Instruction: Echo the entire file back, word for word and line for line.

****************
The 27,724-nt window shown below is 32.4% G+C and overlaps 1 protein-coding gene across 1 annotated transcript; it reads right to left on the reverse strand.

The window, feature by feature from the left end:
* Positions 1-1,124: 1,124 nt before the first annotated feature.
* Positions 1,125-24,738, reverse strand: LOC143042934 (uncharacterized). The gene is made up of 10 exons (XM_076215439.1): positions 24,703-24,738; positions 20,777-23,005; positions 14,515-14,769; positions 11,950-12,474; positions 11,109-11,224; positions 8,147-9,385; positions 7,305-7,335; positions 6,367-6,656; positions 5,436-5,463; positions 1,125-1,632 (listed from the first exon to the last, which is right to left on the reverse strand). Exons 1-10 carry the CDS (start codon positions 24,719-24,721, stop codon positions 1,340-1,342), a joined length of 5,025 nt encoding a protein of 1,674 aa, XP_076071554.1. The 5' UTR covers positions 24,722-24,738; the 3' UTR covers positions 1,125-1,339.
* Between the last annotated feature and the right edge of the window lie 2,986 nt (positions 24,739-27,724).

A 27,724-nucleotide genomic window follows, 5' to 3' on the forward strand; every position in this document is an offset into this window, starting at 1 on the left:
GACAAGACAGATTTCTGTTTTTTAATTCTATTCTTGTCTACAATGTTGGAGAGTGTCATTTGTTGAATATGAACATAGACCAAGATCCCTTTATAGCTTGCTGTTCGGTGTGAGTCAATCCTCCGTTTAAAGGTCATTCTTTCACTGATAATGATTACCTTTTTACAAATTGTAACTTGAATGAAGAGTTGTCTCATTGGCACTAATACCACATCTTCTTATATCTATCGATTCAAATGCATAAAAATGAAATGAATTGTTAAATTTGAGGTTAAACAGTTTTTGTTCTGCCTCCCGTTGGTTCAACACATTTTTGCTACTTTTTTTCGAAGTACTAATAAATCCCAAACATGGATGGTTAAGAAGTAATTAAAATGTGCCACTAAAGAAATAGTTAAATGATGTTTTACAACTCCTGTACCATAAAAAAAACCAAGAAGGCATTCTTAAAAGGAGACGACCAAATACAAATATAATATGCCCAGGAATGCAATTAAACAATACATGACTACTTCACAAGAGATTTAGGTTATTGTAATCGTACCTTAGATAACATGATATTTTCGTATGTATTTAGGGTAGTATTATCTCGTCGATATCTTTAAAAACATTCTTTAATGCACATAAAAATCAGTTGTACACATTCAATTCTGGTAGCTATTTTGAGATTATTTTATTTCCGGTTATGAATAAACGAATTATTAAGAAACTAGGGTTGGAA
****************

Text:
The 27,724-nt window shown below is 32.4% G+C and overlaps 1 protein-coding gene across 1 annotated transcript; it reads right to left on the reverse strand.

The window, feature by feature from the left end:
* Positions 1-1,124: 1,124 nt before the first annotated feature.
* Positions 1,125-24,738, reverse strand: LOC143042934 (uncharacterized). The gene is made up of 10 exons (XM_076215439.1): positions 24,703-24,738; positions 20,777-23,005; positions 14,515-14,769; positions 11,950-12,474; positions 11,109-11,224; positions 8,147-9,385; positions 7,305-7,335; positions 6,367-6,656; positions 5,436-5,463; positions 1,125-1,632 (listed from the first exon to the last, which is right to left on the reverse strand). Exons 1-10 carry the CDS (start codon positions 24,719-24,721, stop codon positions 1,340-1,342), a joined length of 5,025 nt encoding a protein of 1,674 aa, XP_076071554.1. The 5' UTR covers positions 24,722-24,738; the 3' UTR covers positions 1,125-1,339.
* Between the last annotated feature and the right edge of the window lie 2,986 nt (positions 24,739-27,724).

A 27,724-nucleotide genomic window follows, 5' to 3' on the forward strand; every position in this document is an offset into this window, starting at 1 on the left:
GACAAGACAGATTTCTGTTTTTTAATTCTATTCTTGTCTACAATGTTGGAGAGTGTCATTTGTTGAATATGAACATAGACCAAGATCCCTTTATAGCTTGCTGTTCGGTGTGAGTCAATCCTCCGTTTAAAGGTCATTCTTTCACTGATAATGATTACCTTTTTACAAATTGTAACTTGAATGAAGAGTTGTCTCATTGGCACTAATACCACATCTTCTTATATCTATCGATTCAAATGCATAAAAATGAAATGAATTGTTAAATTTGAGGTTAAACAGTTTTTGTTCTGCCTCCCGTTGGTTCAACACATTTTTGCTACTTTTTTTCGAAGTACTAATAAATCCCAAACATGGATGGTTAAGAAGTAATTAAAATGTGCCACTAAAGAAATAGTTAAATGATGTTTTACAACTCCTGTACCATAAAAAAAACCAAGAAGGCATTCTTAAAAGGAGACGACCAAATACAAATATAATATGCCCAGGAATGCAATTAAACAATACATGACTACTTCACAAGAGATTTAGGTTATTGTAATCGTACCTTAGATAACATGATATTTTCGTATGTATTTAGGGTAGTATTATCTCGTCGATATCTTTAAAAACATTCTTTAATGCACATAAAAATCAGTTGTACACATTCAATTCTGGTAGCTATTTTGAGATTATTTTATTTCCGGTTATGAATAAACGAATTATTAAGAAACTAGGGTTGGAA